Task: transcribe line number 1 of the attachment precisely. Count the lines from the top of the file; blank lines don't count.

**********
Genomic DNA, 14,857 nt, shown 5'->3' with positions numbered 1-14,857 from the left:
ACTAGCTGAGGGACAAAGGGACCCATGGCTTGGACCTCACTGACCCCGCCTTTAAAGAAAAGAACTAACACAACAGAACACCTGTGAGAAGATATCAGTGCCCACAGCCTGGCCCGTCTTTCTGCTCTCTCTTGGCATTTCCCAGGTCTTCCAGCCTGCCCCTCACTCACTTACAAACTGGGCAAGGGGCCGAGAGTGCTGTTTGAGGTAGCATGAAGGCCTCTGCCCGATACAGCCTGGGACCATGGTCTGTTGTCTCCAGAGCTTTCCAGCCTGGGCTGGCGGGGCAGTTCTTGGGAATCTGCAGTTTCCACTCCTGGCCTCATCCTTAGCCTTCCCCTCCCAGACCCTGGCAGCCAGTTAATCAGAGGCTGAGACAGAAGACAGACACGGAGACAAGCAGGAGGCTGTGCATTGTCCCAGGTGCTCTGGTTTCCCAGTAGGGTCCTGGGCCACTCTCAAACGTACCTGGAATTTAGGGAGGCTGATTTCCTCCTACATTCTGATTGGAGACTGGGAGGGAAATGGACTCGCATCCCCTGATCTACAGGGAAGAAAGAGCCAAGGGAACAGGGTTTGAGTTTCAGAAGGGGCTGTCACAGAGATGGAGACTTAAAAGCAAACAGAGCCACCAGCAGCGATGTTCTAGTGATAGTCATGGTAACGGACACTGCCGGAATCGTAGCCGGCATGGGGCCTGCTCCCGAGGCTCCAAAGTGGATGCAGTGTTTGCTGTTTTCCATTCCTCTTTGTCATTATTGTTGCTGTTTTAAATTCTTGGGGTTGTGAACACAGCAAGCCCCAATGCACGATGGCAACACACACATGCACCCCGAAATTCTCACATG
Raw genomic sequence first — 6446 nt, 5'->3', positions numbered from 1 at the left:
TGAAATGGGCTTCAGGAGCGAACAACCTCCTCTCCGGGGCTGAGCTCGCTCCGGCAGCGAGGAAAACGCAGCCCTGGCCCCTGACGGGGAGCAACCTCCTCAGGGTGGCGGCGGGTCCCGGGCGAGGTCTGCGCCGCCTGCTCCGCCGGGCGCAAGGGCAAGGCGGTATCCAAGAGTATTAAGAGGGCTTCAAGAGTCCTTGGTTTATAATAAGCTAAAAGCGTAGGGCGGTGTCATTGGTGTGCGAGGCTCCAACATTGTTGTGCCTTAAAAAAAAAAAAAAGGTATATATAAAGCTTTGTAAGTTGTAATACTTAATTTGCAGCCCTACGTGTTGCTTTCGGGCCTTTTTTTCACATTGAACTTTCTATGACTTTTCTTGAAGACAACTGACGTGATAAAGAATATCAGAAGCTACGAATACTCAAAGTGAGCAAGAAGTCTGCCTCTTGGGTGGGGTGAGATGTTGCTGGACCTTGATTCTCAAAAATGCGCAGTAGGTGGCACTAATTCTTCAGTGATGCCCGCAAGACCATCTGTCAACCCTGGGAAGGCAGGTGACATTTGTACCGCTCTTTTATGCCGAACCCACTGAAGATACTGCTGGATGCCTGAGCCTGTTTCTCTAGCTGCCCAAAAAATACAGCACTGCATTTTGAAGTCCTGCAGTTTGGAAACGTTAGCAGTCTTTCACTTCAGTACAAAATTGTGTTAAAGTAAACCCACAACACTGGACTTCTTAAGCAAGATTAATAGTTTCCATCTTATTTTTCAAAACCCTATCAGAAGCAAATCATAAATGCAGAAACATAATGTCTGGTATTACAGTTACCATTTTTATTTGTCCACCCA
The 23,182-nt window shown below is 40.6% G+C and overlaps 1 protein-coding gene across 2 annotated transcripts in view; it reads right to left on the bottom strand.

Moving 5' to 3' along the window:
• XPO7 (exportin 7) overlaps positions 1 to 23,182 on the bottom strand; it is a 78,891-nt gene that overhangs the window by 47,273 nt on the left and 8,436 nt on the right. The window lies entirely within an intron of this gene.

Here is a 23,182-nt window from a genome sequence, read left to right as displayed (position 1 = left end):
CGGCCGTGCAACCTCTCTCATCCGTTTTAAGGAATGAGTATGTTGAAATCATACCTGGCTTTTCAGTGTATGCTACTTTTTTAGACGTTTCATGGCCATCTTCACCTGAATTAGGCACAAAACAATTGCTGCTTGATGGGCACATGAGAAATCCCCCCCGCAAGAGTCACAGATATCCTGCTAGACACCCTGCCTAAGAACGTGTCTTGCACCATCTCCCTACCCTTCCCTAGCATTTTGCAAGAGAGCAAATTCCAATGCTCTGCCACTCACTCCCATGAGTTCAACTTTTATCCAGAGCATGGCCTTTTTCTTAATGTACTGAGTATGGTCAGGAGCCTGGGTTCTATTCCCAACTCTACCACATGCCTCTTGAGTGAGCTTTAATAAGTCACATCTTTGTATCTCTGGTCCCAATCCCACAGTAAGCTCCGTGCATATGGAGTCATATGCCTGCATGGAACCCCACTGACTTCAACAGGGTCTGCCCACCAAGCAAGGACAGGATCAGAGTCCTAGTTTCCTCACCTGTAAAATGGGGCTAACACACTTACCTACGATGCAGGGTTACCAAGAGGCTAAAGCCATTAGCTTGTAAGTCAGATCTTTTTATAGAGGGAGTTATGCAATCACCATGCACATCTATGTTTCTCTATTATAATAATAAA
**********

Genomic DNA, 14,857 nt, shown 5'->3' with positions numbered 1-14,857 from the left: